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A very good read.

Thank you for your help.

Question)
If using one client also as the server, would you recommend querying all clients hardware (In DirectX the DirectX caps) for the BEST possible hardware and then using that client also as the server? Seems reasonable.

Jeremy

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That can be one factor in choosing which client to have host. Though you might want to focus more on the available CPU and RAM. Keep in mind that one client may have nice quality hardware, but running the game with settings so high that it runs really slow. Some people actually do love their pretty effects "that much".

A more important and reliable factor is available bandwidth (do a quick measure of bandwidth before choosing) and their latency to the other clients. Ideally, you want the client that has the lowest latency to all other clients. For example, imagine the world was one-dimensional and your clients were laid out like:

AB.....................C.D.E.F.G.H

A and B will have a low latency to one another, but high latency to everyone else. D or E would probably be the ideal server (all other factors aside) since they would have a good ping to the others, but not try to help out A and B so much that it cripples everyone else.

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Quote:
Original post by grill8
A very good read.

Thank you for your help.

Question)
If using one client also as the server, would you recommend querying all clients hardware (In DirectX the DirectX caps) for the BEST possible hardware and then using that client also as the server? Seems reasonable.

Jeremy


That's difficult. This could involve some sort of server migration, which is a PITA.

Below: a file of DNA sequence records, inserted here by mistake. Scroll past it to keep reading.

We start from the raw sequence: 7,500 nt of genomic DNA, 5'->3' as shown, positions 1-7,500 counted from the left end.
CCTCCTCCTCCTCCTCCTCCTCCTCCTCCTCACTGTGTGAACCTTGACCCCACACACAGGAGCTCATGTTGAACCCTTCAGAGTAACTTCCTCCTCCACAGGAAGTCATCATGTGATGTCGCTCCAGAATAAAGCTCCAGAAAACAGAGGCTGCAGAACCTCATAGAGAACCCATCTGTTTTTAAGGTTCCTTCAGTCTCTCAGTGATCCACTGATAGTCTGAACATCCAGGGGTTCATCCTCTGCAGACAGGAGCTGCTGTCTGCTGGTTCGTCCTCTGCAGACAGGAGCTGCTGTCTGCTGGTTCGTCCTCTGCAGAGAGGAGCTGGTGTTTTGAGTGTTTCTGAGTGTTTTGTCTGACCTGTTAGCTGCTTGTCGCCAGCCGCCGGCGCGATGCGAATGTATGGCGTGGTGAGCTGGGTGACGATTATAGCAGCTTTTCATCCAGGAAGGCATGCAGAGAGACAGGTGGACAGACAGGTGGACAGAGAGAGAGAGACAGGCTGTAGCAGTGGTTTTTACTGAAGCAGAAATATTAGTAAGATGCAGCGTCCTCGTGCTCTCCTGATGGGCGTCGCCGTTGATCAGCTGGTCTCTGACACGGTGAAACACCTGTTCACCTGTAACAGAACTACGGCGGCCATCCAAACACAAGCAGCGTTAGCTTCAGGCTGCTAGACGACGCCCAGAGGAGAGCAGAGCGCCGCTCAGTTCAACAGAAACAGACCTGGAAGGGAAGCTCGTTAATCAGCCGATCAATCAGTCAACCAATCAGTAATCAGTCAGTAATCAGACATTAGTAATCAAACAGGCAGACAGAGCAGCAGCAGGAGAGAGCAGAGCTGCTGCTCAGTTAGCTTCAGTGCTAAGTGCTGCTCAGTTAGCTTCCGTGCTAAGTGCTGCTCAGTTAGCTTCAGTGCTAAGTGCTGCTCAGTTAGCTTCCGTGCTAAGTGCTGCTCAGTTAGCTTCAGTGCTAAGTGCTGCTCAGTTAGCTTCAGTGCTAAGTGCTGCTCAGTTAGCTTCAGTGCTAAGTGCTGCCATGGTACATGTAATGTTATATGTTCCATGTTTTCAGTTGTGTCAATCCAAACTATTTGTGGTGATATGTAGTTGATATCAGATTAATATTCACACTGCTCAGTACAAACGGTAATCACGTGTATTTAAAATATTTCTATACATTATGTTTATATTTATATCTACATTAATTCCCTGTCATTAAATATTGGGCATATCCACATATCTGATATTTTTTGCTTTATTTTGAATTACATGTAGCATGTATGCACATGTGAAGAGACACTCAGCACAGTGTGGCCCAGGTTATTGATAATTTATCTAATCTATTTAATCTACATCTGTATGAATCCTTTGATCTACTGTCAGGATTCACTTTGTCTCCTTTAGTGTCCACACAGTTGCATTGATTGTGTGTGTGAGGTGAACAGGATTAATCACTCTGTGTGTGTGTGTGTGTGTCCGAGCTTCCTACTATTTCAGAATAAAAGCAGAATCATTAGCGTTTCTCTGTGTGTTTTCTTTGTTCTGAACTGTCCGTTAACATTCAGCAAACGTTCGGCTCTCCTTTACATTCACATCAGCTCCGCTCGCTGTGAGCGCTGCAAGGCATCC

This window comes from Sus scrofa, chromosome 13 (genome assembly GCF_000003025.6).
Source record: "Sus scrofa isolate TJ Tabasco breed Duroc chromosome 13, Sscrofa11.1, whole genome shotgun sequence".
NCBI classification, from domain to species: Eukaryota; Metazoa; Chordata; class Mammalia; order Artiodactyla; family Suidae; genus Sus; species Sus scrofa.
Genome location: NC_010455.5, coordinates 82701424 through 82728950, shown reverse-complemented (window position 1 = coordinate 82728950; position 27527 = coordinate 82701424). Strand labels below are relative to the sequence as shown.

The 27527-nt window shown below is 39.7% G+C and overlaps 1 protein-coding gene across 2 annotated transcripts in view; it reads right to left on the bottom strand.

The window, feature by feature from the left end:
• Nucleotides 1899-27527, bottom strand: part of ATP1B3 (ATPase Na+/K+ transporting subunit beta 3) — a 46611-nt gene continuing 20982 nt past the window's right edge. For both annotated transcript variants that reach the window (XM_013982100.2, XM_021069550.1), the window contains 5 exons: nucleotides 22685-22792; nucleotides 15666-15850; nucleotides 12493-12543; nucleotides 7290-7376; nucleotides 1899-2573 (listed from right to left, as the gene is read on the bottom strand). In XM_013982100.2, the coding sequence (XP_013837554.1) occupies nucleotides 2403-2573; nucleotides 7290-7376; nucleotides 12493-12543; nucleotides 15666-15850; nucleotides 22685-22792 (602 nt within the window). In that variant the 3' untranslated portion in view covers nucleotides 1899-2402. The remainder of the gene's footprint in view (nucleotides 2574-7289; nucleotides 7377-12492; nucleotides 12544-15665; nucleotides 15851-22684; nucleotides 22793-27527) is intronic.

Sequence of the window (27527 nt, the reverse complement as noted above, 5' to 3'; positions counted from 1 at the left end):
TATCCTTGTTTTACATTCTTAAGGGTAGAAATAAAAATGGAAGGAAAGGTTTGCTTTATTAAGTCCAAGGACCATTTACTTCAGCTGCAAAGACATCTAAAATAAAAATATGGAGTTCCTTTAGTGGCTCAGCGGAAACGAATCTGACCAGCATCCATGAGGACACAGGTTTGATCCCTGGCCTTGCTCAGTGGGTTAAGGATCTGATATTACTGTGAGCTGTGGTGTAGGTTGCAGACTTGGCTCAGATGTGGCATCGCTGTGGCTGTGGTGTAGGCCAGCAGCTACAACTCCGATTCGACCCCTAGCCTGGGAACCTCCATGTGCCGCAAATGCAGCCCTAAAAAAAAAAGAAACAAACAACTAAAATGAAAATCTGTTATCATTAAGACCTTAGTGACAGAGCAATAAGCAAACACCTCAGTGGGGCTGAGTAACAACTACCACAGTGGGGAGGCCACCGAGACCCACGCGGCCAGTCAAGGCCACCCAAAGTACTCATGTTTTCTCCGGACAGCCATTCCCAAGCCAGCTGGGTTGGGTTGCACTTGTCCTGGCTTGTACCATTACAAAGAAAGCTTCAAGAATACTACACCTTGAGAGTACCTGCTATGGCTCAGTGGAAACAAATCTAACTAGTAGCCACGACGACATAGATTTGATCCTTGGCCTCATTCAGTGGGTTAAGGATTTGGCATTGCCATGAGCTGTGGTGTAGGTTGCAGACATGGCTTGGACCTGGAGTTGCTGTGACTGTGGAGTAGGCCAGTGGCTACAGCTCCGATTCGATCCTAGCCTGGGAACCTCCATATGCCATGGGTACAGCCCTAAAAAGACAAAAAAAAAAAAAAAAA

a game 'server' is usually called a game host, versus the game clients. Servers usually denote either back-end systems such as matchmaking servers, stats servers, or dedicated game hosts, usually hosted by big server farms with loads of bandwidth. A game hosted on a home connection will need a lot of bandwidth to run, say, a Left For Dead or Team Fortress 2 server.

The problem with home connection is that they are designed more as a user, receiving data from providers. So they usually have poor upstream bandwidth, which makes them unsuitable for hosting bandwidth-hungry games. That's where peer-to-peer comes in, by spreading the workload and upstream bandwidth requirements to all game users. A lot of the bandwidth is used up by player state broadcasts, so in theory, each player could have control over his local player, and be responsible for sending their player updates to every other peer in the game, but that's 1) very open to cheats, and 2) each client MUST have an established connection to every other peer, and with the internet, that's not 100% guaranteed (router issues, ISP issues, ect...). It's a lot of hassle really.

A 'game' is usually named a 'session', a session is basically a self-contained game environment (a game instance), with a list of connected users sharing the same game state.

A game session is advertised on the matchmaking servers (basically, a database of game sessions currently running around the world). If you run a SystemLink session, you don;t actually need a matchmaking / advertise server, you can use a broadcast socket to discover all games running in the LAN (but you cannot do that on the internet!).

In game menus, a player decides if he wants to host a game, or search for a hosted session.

when he decides to host a game, he creates a session that is advertised through matchmaking servers ()battle.net, arena.net, ect...), so other players can find his session and join him.

If he instead decides to join a game in progress, he queries the matchmaking servers for a suitable game session he can join, then joins that session, by sending a join request to the game host. Then all sorts of hand-shaking / verifications are performed by the game host to accept that player into the game session.

Once the player is in the game, the game host broadcasts the game state to all the clients. The clients in return regularly send their inputs to the game host, so the host can move the player around in the game.

The clients also perform lag compensation and client-side prediction to remove lag in the controls (since the player is controlled authoritatively by the game host).

It's all in the FAQ. Look for Beej's networking Socket tutorials, Gaffer's networking articles, and Source networking docs.

If you wish to use a third party library to do all the dirty work, look at RakNet. You will also need to make a choice between UDP and TCP/IP sockets, the pros and cons are also in the FAQ.